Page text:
As shown in Figure 1, k-medoids algorithm works in the following steps [12]:

Step 1. Determine the k value (number of clusters);

Step 2. Initialize k random medoids in n data;

Step 3. Compute the Euclidean distance d(xi, µj) of each object xi to each medoid µj:

$d(x i, \mu j)=\sum_{i=1}^{n}(x i-\mu j)^{2}$      (1)

where, µj is the value of the medoid (center) the j-th cluster.

Figure 1. Framework of K-medoids clustering

Step 4. Assign the object to the cluster of the closest medoid;

Step 5. Repeat the above steps, and calculate the total deviation (S):

$\mathrm{S}=\mathrm{b}-\mathrm{a}$     (2)

where, a is the sum of the closest distances between the object and the initial medoid; b is the sum of the closest distances between the object to the new medoid.

If S <0, then swap the object with the other data to form a new k as a medoid.

Step 6. Repeat Steps 3-5, and terminate the algorithm if the medoids change no more.

2.1 Purity algorithm

Purity algorithm aims to find the purity value of each cluster, i.e., the most suitable member in the cluster. The purity value can be calculated by [13]:

$\operatorname{Purity}(y)=\frac{1}{N_{y}} \max \left(n_{x y}\right)$      (3)

where, purity (y) is the purity value of the y-th variable; Ny is the amount of data belonging to the y-th cluster; y is the index of the cluster.

2.2 DBI

This paper uses the DBI to analyze the clustering results of machine learning algorithms. This index measures clustering effect with cohesion and separation. The former is defined as the amount of data close to the centroid in each cluster, and the latter as the proximity between centroids in the cluster. The DBI can be computed in the following steps [14]:

Step 1. Compute the sum of squares within cluster (SSW), i.e., cohesion, in a cluster by [15]:

$S S W i=\frac{1}{m i} \sum_{j=i}^{m i} d(x j, c i)$     (4)

Step 2. Compute the sum of squares between clusters (SSB), i.e., separation, between clusters by [16]:

$S S B i, j=d(c i, c j)$      (5)

Step 3. Compute the ratio that compares the i-th cluster with the j-th cluster [17]:

$R i j=\frac{S S W i+S S W j}{S S B i j}$      (6)

Step 4. Compute the DBI based on the ratio by [18]:

$D B I=\frac{1}{k} \sum_{i=1}^{k} \max _{i \neq j}\left(R_{i, j}\right)$     (7)

The smaller the DBI value, the better the clustering effect [19].

3. Purity K-Medoids

To improve the clustering quality, it is necessary to determine the medoids in k-medoids algorithm. This paper decides to determine them in the following procedure: First, the purity value is calculated for the entire dataset. Then, the highest and lowest purity values are taken as the medoids for k-medoids algorithm. Figure 2 shows the architecture of the k-medoids algorithm with the medoids selected by our approach.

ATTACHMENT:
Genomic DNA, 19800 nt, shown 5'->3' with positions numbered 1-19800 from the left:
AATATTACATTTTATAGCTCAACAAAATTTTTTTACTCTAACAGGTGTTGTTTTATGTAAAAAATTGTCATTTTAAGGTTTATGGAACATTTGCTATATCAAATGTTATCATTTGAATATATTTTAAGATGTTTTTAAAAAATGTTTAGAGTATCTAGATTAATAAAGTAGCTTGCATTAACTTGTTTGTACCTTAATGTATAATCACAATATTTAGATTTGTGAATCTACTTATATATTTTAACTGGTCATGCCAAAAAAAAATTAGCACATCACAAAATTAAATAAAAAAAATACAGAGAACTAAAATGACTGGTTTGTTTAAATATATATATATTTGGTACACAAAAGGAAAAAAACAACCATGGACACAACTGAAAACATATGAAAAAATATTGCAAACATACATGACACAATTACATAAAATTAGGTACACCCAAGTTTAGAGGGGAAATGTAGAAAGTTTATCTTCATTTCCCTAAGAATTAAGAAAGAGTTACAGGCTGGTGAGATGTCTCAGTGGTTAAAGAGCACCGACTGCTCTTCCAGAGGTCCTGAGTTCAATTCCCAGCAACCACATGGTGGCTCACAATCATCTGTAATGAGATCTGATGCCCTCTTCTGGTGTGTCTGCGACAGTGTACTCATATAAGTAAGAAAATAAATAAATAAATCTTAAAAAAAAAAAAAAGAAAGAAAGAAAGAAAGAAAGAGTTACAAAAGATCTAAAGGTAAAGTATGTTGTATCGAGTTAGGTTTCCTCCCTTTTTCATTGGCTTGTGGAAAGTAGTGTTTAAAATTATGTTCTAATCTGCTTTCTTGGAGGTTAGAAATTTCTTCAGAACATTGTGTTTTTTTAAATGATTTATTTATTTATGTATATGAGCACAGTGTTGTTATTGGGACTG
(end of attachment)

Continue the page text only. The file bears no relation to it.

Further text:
The workflow of our research can be summarized as follows (Figure 3):

Step 1. Import the Iris Dataset and Death Birth Rate Dataset.

Step 2. Initialize the k value.

Step 3. Compute the purity value of each data by formula (3). If k value is even, then use the minimum purity value for the first iteration; if k value is odd, then use the maximum purity value for the first iteration.

Step 4. Compute the distance of each data to each medoid, and classify the data by formula (1).

Step 5. Compute the deviation S.

Step 6. Compute the DBI value, and analyze the results by formulas (4)-(7).

Step 7. Compare purity k-medoids with conventional k-medoids by analyzing the number of iterations and the DBI value (a metric of cluster validity).

Figure 2. Purity K-medoids

Figure 3. Research framework

4. Results and Discussion

This research uses two different datasets, namely, the Iris Dataset from UCI Machine Learning Repository and the Death Birth Rate Dataset from John Burkardt Repository. The datasets are described in Table 1.

Table 1. The description of the dataset

Dataset

Number of Attributes

Number of Instances

DeathBirth Rates dataset

2

70

Iris dataset

4

150

4.1 Purity value on the two datasets

The purity value was computed with the above-mentioned purity value formula. The purity value of each data in the Death Birth Rate Dataset can be calculated by:

$\begin{aligned} \text { 1. Purity }(d 1) &=\frac{1}{(51)}(36,4) \\ &=0.713725 \\ \text { 2. Purity }(d 2) &=\frac{1}{(45,3)}(37,3) \\ &=0.8234 \\ \text { 3. Purity }(d 3) &=\frac{1}{(57,4)}(42,1) \\ &=0.733449 \end{aligned}$

Tables 2 and 3 present the purity values on the Death Birth Rate Dataset and the Iris Dataset, respectively.

Table 2. Purity values on the Death Birth Rate dataset

Data No-

Attribute 1 (x1)

Attribute 2 (x2)

Purity Value

1

36.4

14.6

0.713725

2

37.3

8

0.8234

3

42.1

15.3

0.733449

4

55.8

25.6

0.685504

...

...

...

...

19

46.3

6.4

0.878558

...

...

...

...

50

17.6

19.8

0.529412

...

...

...

...

70

25.5

8.8

0.74344

Table 3. Purity values on the Iris dataset

Data No-

 (x1)

 (x2)

 (x3)

 (x4)

Purity Value

1

5.1

3.5

1.4

0.2

0.5

2

4.9

3

1.4

0.2

0.515789

3

4.7

3.2

1.3

0.2

0.5

4

4.6

3.1

1.5

0.2

0.489362

...

...

...

 

 

...

42

4.5

2.3

1.3

0.3

0.535714

...

...

...

 

 

...

101

6.3

3.3

6

2.5

0.348066